In the final days of the Soviet Union, UMD Physics Distinguished Professor Roald Sagdeev took a risk. In the face of having his tires slashed and apartment robbed, he pioneered U.S.-Soviet cooperation in space and was heavily involved in disarmament talks—establishing himself as a major 20th century force for peace and scientific cooperation.
In spring 2013, the university recognized his lifetime of contributions and the impact he has made on modern science in the fields of plasma and space physics, scientific policy, and global security. UMD's Department of Physics hosted a special event in his honor, which included a public interview titled “The Day I Said ‘Nyet!’ to Gorbachev... and Other Life Tales of a Famous Soviet Scientist.” View a video recording and photos of the event.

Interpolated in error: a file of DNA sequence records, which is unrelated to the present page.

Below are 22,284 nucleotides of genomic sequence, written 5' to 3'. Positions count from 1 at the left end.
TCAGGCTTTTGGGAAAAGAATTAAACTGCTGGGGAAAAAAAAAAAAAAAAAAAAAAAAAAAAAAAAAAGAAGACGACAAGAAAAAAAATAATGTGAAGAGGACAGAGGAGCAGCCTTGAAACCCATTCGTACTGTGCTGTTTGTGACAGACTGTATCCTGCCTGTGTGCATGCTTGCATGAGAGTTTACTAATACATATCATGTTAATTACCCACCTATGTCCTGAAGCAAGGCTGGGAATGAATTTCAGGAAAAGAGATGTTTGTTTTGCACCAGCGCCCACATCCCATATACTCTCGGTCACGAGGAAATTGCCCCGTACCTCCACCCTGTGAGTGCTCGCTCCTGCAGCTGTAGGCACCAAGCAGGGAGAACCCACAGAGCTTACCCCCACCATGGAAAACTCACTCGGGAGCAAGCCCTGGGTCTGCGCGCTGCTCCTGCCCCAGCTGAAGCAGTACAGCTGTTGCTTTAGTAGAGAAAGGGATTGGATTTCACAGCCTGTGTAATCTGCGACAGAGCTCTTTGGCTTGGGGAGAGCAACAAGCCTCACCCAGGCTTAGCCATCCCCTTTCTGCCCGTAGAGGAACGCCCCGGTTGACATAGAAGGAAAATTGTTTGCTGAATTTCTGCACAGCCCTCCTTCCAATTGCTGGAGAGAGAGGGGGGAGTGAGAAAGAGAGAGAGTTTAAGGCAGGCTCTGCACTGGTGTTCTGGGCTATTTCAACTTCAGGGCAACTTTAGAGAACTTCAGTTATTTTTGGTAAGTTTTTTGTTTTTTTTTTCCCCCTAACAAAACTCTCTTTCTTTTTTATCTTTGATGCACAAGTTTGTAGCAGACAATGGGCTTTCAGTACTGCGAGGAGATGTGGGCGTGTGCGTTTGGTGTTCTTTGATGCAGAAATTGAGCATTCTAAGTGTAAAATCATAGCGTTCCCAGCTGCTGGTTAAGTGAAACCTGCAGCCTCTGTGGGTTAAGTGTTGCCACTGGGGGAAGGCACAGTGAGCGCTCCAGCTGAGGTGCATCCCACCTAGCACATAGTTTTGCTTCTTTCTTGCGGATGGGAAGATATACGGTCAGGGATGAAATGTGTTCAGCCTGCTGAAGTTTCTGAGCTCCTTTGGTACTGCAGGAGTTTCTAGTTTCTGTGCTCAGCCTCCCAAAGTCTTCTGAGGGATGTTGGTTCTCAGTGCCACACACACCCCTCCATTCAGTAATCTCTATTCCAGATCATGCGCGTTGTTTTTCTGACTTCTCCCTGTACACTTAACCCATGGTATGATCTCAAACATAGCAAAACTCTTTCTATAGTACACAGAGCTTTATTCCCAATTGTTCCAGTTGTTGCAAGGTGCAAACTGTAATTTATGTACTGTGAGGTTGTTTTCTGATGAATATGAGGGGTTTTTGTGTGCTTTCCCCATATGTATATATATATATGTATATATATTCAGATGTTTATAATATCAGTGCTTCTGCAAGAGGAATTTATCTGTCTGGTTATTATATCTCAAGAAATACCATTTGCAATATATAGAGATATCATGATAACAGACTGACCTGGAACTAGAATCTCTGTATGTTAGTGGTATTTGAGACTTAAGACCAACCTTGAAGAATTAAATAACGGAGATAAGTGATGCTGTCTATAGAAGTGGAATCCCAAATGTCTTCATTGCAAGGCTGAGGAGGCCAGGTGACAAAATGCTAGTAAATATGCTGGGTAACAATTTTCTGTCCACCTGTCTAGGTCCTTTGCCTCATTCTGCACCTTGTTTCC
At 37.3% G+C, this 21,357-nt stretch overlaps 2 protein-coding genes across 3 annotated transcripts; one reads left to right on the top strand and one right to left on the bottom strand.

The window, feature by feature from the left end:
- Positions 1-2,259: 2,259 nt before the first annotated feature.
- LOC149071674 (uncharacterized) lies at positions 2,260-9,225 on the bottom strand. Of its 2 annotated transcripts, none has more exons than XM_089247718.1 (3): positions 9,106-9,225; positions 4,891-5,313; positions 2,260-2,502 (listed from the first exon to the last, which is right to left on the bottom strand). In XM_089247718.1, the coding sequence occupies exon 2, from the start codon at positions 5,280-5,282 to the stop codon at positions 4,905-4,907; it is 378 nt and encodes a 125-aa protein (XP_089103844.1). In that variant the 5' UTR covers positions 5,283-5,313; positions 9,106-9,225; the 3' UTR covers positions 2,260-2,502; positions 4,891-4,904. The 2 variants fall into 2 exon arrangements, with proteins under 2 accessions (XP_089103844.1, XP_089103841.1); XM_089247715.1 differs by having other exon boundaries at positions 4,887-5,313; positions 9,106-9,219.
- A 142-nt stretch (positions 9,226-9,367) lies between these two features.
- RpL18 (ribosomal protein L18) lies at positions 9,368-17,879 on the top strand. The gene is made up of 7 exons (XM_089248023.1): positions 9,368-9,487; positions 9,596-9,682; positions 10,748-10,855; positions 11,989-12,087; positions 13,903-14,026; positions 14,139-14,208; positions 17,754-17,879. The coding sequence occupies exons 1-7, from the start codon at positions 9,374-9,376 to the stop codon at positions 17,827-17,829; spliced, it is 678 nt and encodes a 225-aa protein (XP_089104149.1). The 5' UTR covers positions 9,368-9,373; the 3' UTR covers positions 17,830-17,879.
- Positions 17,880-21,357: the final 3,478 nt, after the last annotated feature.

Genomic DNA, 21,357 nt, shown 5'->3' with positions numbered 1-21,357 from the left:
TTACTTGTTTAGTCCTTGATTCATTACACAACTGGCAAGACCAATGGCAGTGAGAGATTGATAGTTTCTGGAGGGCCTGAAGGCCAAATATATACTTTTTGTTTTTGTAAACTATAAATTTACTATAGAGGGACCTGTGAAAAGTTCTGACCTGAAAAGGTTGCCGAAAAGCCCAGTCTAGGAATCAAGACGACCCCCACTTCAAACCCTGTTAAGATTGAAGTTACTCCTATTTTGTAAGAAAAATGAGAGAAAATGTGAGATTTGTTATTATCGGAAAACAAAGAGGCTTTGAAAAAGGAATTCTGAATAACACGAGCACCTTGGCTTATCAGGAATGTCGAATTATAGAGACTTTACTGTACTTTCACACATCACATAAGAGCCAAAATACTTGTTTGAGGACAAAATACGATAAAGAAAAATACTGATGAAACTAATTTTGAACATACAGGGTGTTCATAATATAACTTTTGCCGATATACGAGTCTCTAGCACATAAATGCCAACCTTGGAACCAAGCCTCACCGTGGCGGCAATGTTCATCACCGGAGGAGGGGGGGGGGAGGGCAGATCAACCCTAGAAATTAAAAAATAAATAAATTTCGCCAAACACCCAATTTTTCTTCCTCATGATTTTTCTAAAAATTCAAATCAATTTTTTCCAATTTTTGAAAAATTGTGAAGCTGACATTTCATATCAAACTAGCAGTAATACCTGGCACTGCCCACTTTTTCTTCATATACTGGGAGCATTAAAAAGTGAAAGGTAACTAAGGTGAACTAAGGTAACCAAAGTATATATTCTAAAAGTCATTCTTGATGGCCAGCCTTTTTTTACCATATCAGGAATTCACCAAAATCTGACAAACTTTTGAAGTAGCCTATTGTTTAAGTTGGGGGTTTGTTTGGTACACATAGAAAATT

Among his many accolades, Sagdeev was awarded the Lenin Prize in 1984 for his outstanding achievements in the foundations of the neoclassical theory of transport processes in toroidal plasma. In 2003, he received the Carl Sagan Memorial Award and was recently honored with the highest award in his native Tatarstan.